Professional Feedback

Professional Feedback

Category : PROspective

From Elizabeth Hannapel, MPH (Alum, 2012): 


Workplace feedback looks, sounds, and feels different from school feedback. Classroom feedback tends to come by way of test scores, comments on papers, and final grades. These methods of feedback revolve almost entirely around the accuracy and content of your work product. Workplace feedback can (and should!) include the content and quality of your work products, as well as your attributes as an employee. The latter is something that many young professionals struggle with. It can be uncomfortable and is often only reluctantly engaged with by employees and employers.  Providing candid feedback on soft skills is difficult; employers may not feel confident in their own soft skills and it is a challenge to provide soft skill feedback that is actionable.

“It was impossible not to feel hurt (“Why don’t they like me?”) and defensive (“I’m getting my work done; if they don’t like it that’s their problem.”)”

I still remember the first time I received feedback about my approach to work. I was used to tackling my job duties and offering to help others. While that approach was beneficial for group projects in school, a colleague pointed out that it was creating friction with a group of colleagues with very different work styles. It was impossible not to feel hurt (“Why don’t they like me?”) and defensive (“I’m getting my work done; if they don’t like it that’s their problem.”) Neither of those helped me navigate my workplace or become a better team member.

“Only one of my ultimate objectives depended on the skills that were graded in school.”

What did help me was to step back and think about the feedback as an opportunity for improvement (rather than a critique of my identity.) I thought about my ultimate objectives: complete my job duties, foster collaboration, maintain open communication with colleagues, and have that communication be pleasant whenever possible. Notably, only one of those depended on the skills that were graded in school. I was able to realign my actions with those goals in mind, develop friendly workplace relationships, and was better able to recruit those same folks for support in other endeavors.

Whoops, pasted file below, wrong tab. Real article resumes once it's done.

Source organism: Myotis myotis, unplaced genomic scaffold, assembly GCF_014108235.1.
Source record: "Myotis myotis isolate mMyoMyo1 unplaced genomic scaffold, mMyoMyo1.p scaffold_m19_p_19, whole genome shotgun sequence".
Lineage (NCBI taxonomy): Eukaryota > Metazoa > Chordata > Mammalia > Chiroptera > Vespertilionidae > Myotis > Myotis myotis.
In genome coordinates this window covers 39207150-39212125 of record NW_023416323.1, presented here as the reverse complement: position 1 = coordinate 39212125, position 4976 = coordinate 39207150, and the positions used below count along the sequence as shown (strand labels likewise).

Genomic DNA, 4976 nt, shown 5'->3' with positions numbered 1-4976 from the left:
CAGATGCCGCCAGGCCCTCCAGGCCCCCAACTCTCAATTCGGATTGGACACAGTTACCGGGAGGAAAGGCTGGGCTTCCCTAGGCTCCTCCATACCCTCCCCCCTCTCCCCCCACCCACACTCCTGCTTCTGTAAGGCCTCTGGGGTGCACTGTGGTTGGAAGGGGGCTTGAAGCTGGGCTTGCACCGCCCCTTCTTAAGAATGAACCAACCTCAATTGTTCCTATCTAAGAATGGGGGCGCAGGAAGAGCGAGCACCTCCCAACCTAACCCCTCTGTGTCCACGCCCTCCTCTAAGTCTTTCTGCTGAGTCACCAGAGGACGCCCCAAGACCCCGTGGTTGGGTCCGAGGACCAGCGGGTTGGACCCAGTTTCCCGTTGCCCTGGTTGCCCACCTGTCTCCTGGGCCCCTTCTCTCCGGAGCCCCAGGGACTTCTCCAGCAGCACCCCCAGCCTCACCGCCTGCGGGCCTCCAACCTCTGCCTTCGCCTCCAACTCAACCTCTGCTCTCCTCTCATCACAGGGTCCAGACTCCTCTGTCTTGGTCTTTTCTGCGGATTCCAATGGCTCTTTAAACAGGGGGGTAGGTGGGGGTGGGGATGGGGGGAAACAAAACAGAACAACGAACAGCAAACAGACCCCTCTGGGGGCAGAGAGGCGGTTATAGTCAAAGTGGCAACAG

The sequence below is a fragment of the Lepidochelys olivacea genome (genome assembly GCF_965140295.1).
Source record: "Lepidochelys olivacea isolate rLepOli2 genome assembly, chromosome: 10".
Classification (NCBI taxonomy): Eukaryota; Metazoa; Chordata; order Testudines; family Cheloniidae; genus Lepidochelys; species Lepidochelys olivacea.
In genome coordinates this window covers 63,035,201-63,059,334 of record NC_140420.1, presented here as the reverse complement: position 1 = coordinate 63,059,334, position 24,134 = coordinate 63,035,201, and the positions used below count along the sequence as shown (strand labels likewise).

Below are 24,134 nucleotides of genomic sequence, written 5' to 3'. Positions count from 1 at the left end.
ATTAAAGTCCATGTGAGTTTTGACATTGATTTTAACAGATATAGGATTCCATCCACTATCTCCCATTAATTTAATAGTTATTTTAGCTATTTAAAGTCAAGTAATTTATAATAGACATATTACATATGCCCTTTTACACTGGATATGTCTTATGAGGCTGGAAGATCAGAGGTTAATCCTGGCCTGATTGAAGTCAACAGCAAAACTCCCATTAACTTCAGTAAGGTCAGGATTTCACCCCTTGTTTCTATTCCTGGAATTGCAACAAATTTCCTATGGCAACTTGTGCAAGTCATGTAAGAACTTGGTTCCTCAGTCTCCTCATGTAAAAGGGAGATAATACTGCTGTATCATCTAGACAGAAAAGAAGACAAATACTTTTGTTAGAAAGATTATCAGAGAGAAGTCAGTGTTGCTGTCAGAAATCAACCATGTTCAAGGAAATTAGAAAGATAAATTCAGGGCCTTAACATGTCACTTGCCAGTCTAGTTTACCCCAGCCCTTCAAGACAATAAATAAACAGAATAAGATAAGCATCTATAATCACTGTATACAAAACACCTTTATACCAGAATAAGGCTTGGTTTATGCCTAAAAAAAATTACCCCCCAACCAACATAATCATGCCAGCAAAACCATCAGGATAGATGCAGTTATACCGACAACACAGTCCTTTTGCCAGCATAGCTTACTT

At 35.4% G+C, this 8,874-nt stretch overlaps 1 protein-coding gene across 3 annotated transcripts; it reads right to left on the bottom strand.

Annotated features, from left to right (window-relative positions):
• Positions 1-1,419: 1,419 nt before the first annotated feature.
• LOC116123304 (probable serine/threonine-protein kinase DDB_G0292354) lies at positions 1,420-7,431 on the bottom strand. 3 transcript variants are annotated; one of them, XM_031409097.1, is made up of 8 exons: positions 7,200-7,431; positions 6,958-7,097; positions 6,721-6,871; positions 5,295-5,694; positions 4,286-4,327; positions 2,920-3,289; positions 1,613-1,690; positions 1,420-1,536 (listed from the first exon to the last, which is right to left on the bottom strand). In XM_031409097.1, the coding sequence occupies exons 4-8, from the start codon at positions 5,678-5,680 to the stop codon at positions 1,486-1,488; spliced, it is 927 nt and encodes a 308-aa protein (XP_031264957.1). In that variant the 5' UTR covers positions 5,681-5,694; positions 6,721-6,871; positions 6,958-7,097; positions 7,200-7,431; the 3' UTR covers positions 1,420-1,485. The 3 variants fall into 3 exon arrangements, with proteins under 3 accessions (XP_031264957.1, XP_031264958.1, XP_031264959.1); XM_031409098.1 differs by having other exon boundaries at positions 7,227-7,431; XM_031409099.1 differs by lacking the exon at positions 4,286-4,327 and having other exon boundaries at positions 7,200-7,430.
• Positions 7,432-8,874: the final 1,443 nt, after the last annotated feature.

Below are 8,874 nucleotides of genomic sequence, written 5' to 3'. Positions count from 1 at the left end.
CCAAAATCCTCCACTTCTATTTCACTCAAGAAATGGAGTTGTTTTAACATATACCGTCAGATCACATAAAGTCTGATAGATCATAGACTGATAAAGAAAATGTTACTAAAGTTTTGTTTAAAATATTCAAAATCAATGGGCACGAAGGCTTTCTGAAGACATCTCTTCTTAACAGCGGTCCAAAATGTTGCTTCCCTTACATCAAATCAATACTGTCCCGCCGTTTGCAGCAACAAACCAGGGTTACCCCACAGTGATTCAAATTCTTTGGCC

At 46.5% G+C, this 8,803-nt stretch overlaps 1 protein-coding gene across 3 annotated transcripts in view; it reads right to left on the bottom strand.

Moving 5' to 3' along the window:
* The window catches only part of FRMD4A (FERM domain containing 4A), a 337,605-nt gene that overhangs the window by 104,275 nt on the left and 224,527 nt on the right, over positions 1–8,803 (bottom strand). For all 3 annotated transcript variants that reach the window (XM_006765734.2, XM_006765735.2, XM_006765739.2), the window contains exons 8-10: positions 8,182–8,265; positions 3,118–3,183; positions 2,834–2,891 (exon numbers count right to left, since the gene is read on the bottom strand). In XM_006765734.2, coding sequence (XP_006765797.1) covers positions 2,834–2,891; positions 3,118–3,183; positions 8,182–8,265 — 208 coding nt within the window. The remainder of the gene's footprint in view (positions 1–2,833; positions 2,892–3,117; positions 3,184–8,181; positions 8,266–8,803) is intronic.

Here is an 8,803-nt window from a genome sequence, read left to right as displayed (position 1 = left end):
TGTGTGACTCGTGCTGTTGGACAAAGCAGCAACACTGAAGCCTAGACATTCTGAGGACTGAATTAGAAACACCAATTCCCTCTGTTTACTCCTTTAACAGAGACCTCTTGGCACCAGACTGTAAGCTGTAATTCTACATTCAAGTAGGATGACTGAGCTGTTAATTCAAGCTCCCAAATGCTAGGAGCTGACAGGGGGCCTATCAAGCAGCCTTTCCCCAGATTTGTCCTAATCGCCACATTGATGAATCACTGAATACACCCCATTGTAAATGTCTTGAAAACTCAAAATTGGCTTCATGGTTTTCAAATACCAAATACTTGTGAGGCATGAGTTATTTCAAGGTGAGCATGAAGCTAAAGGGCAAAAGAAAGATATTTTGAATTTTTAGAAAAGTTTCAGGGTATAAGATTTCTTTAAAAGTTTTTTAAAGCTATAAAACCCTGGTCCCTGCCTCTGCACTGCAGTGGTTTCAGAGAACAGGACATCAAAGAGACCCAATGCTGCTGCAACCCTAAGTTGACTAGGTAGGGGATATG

I graduated from Rollins with a MPH in Epidemiology in 2012. I now work for the Georgia Department of Public Health, and I interact with current Rollins students and recent alumni. Rollins students are well equipped for local and state public health job duties through their coursework. What Rollins students, and young professionals in general, could benefit from is openness to and active engagement with feedback.

“Often it is a gift we may not want, but a gift nonetheless.”

It is fundamentally harder to hear feedback on soft skills than on hard skills. It is particularly hard to remember that feedback is a gift.  Often it is a gift we may not want, but a gift nonetheless. Soft skills are often heavily weighted in decisions on advancement.  An employee may be technically brilliant, but without the soft skills to help drive the organization forward, their career goals may be stymied. Being open to improving both hard and soft skills helps to build a solid path for continued advancement.

As a potential employer, I can work to establish and improve mechanisms for feedback. Often in academic and government settings there isn’t much emphasis on feedback for soft skills.

“If you find yourself in a workplace without a formal feedback process, ask for one!”

This is a disservice to both the employee and the company. On-the-job training, and the corresponding evaluation processes, should reflect not only job-specific tasks but also the interpersonal skills that enable staff to navigate complex professional environments. Our team does not have a formal process for providing feedback to current students, and I’m working with others to establish one.

If you find yourself in a workplace without a formal feedback process, as either a student volunteer or a full-time-employee, ask for one! Reach out to your supervisor and establish regularly scheduled meetings where you can review not only your quantifiable job performance but also your soft skills. Your employer may have performance reviews, but they may not include feedback for professional skills.

“Request feedback and be open to it.”

Ask your supervisor “How do you think I’m performing with respect to interpersonal relationships and office dynamics? What can I do to improve my listening and communication skills? What areas should I further develop, and do you know of any resources or trainings that might be helpful?”

Request feedback and be open to it. Although difficult, this is a crucial component of continued development and a competitive advantage. Rollins offers many opportunities to prepare for public health work; Use this time to increase your technical knowledge AND your interpersonal skills that will help you succeed as a professional.

 

Additional Resources:

Ladders: How to Handle Negative Feedback Without Taking it Personally

Purdue CCO Blog: Receiving Feedback

MBO Partners: How to Identify and Improve Soft Skills

WikiJob UK: Soft Skills

Training Industry: Expert Perspectives on Soft Skills

Elizabeth Hannapel graduated from Rollins in 2012 with a MPH in Epidemiology. While at Rollins, her interests included Infectious Diseases and Public Health Emergency Preparedness. Now, Liz serves as the state coordinator for legionellosis and shigellosis, and leads infectious disease outbreak investigations for the Georgia Department of Public Health. Follow Liz on Twitter @LizBitler.


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